Sun Dec 8th through Sat the 14th, 2019 at Vancouver Convention Center
The proposed method is a novel (and elegant) combination of existing techniques from off-policy learning, imitation learning, guided policy search, and meta-learning. The resulting algorithm is new and I believe it can be valuable to researchers in this field. I think the paper does not sufficiently discuss the related work of Rakelly et al  (PEARL). The paper is cited in the related work section as one of the methods based on "recurrent or recursive neural networks". If I remember correctly they don't use recurrency (only in one of their ablation studies to show that their method *outperforms* a recurrent-based encoder). Furthermore, this paper should be pointed out as being an *off-policy* meta-RL algorithm. While I think the methods are sufficiently different, this difference should be explained in the paper. I also believe that a comparison in terms of performance and sample efficiency (during meta-training) would be an interesting addition to the experimental evaluation. The quality and clarity of the paper high. The method is clearly motivated, and the technical contribution well explained. I think the pseudo-code helps a lot, and together with the supplementary material and code provided and expert reader should be able to reproduce the results. Overall, I think this paper has high significance. The proposed method is novel and well executed and there are multiple good ideas that go along with it. I'm surprised the paper does not compare to PEARL , but I believe this can be easily addressed. References:  Rakelly, Kate, et al. "Efficient off-policy meta-reinforcement learning via probabilistic context variables." arXiv preprint arXiv:1903.08254 (2019). ------------------------------------------------------------------------------------------------------ - UPDATE - I would like to thank the authors for their rebuttal and for adding the comparison to PEARL - these are very interesting insights! Together with these results, I think this is a strong submission and I therefore increase my score to 7, and vote for acceptance.
This work builds on the Model Agnostic Meta Learning (MAML) algorithm and adapts it to make it more sample efficient and able to use expert demonstrations. To the best of my knowledge, the work is original. The paper is well presented and polished. Notation is clear. The prose is easy to understand and I could see no obvious typos. The article is clear and well organized. The supplementary material is quite thorough at presenting information that could be used to reproduce the experimental results. I believe that this is an important work in the field of meta learning for reinforcement learning. Improving sample efficiency is key to make those algorithm useful in practice and this paper makes a clear contribution in that respect.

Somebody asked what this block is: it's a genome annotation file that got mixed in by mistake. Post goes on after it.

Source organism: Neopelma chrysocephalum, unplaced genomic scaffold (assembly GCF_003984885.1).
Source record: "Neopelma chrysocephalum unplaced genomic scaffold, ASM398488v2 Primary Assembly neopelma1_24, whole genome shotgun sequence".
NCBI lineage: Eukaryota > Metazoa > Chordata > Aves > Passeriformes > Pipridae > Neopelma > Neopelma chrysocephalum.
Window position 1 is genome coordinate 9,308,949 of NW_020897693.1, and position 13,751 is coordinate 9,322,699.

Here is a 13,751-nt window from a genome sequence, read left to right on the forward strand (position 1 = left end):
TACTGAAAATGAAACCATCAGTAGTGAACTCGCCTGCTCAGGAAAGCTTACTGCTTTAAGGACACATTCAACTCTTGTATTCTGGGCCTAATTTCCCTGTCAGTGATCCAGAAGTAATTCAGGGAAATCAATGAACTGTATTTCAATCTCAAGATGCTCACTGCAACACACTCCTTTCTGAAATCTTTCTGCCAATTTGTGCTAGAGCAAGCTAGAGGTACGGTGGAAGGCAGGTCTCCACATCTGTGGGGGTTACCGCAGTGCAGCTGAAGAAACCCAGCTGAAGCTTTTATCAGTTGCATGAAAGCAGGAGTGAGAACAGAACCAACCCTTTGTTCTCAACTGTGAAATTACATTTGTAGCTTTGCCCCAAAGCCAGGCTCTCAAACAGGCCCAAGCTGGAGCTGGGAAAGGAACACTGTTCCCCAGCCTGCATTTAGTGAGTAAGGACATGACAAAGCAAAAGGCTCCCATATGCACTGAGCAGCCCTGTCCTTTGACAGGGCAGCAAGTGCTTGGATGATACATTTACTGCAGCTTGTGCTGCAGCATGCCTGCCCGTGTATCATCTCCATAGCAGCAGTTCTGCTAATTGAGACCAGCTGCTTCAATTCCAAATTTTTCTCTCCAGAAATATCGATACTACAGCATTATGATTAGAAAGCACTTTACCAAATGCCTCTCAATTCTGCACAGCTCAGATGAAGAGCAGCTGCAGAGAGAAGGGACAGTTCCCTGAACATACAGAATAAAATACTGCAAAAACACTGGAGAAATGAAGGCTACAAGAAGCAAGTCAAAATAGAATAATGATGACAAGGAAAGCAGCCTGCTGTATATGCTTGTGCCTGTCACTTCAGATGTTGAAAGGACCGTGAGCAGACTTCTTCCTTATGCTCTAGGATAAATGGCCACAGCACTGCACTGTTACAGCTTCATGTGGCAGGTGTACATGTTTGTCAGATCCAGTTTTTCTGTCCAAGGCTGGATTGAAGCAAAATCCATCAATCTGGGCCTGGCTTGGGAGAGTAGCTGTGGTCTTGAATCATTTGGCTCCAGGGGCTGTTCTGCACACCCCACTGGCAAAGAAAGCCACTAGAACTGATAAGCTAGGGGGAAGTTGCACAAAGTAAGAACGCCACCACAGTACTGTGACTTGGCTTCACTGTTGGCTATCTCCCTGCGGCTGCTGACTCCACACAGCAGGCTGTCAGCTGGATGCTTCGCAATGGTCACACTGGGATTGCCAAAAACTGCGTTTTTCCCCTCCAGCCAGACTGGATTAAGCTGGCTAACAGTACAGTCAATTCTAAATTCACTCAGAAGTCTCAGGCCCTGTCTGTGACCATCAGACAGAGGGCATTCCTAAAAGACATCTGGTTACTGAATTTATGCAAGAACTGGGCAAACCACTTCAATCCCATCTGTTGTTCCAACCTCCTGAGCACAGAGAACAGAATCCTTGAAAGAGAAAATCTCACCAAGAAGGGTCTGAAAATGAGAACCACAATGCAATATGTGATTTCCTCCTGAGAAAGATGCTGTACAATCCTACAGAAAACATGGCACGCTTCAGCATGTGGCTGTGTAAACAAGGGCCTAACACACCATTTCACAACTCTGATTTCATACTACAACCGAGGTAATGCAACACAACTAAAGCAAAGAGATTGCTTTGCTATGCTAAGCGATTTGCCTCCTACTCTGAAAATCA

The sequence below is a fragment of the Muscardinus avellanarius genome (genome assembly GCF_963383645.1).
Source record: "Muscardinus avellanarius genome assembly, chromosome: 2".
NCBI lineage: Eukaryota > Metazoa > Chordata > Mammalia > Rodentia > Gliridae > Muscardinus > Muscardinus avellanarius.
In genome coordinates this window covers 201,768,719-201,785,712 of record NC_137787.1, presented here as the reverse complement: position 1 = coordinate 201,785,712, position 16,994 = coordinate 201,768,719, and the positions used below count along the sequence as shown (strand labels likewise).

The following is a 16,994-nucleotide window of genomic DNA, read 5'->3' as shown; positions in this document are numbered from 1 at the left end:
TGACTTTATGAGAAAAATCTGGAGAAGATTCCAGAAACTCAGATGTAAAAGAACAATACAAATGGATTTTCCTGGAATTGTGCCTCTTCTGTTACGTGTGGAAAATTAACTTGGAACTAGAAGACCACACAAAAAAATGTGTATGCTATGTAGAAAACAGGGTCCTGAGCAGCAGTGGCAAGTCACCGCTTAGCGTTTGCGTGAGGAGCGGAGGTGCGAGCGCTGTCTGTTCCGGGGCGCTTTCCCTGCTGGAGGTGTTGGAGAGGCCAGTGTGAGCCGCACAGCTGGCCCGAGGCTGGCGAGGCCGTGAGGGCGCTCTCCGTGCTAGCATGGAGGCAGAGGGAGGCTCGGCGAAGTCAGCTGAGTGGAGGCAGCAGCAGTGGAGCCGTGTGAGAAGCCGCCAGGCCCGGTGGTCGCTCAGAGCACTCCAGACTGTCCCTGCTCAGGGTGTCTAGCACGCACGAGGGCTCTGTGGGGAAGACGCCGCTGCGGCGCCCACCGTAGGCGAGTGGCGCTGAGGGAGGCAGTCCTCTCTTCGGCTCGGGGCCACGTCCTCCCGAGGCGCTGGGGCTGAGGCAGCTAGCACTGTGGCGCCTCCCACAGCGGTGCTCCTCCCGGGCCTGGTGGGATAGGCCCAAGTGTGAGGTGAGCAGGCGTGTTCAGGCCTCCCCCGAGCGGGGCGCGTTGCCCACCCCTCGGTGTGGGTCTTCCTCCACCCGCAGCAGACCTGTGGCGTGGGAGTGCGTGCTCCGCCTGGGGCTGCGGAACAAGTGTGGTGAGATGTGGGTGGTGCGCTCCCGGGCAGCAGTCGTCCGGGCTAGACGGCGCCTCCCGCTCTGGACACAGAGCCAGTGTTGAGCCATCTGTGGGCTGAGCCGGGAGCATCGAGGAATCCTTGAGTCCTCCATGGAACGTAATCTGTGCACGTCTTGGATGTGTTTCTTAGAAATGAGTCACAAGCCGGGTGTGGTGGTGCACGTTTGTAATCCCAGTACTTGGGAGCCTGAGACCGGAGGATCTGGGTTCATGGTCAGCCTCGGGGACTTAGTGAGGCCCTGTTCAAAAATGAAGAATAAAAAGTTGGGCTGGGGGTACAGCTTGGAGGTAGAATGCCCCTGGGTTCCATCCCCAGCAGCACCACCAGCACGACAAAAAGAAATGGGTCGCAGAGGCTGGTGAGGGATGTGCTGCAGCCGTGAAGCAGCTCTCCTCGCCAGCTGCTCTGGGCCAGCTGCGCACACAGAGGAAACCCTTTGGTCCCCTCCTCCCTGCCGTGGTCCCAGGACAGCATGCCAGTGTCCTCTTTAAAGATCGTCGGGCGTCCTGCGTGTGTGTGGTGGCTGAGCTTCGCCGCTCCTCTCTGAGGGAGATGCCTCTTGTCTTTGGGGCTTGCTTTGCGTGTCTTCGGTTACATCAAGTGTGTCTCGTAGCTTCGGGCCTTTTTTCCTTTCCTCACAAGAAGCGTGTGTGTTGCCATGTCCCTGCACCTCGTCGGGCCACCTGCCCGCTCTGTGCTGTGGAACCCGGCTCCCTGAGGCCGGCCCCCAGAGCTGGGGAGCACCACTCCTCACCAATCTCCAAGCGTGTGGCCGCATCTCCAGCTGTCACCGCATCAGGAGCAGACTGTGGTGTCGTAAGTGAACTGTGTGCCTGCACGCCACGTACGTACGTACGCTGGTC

originality: This paper follows on from the state-of-the-art in meta-learning. Meta-learning consists in improving the sample efficiency of any reinforcement learning algorithms by finding an initial set of parameters from which it can quickly adapt to any task of interest. This paper proposes a new meta-learning algorithm that decouples meta-objective learning and meta-training by using two nested loops: the inner loop can be any reinforcement learning method, while the outer loop optimizes the meta-objective using a supervised learning method. It goes pretty much against the current trend of unified the deep learning black box and therefore is sufficiently original on its own. quality: The most significant application cases are discussed thoroughly and the authors provide strong theoretical convergence guarantees. However, the theoretical analysis covers only the particular case of on-policy learning, while the method is intended to be used for off-policy learning. The examples are appropriate to assess the performance of the method although they are quite simples and not very challenging control problems in the first place. I'm afraid it may still untractable in practice for real-world applications. clarity: The previous works are very well introduced. The relation with other works and the theoretical background is made very clear throughout the paper, making this paper readable for those without knowledge in meta-learning. The implementation details are very helpful and make the results pretty straight-forward to reproduce. significance: This paper is a valuable contribution to the literature on meta-learning, showing significant improvement over the state of the art. The idea of designing a meta-learning algorithm explicitly separating the meta-training and meta-objective learning into two distinct phases that can combine any reinforcement learning method to any supervised learning method is clearer and surprisingly effective. This architecture is very convenient to build on it, try different combinations, and improve its performance even further. It presents some theoretical convergence analysis, significant improvement of sample efficiency relative to some reference examples. It applies successfully to the challenging case of sparse reward, which is not the case of the other meta-learning methods, to my knowledge.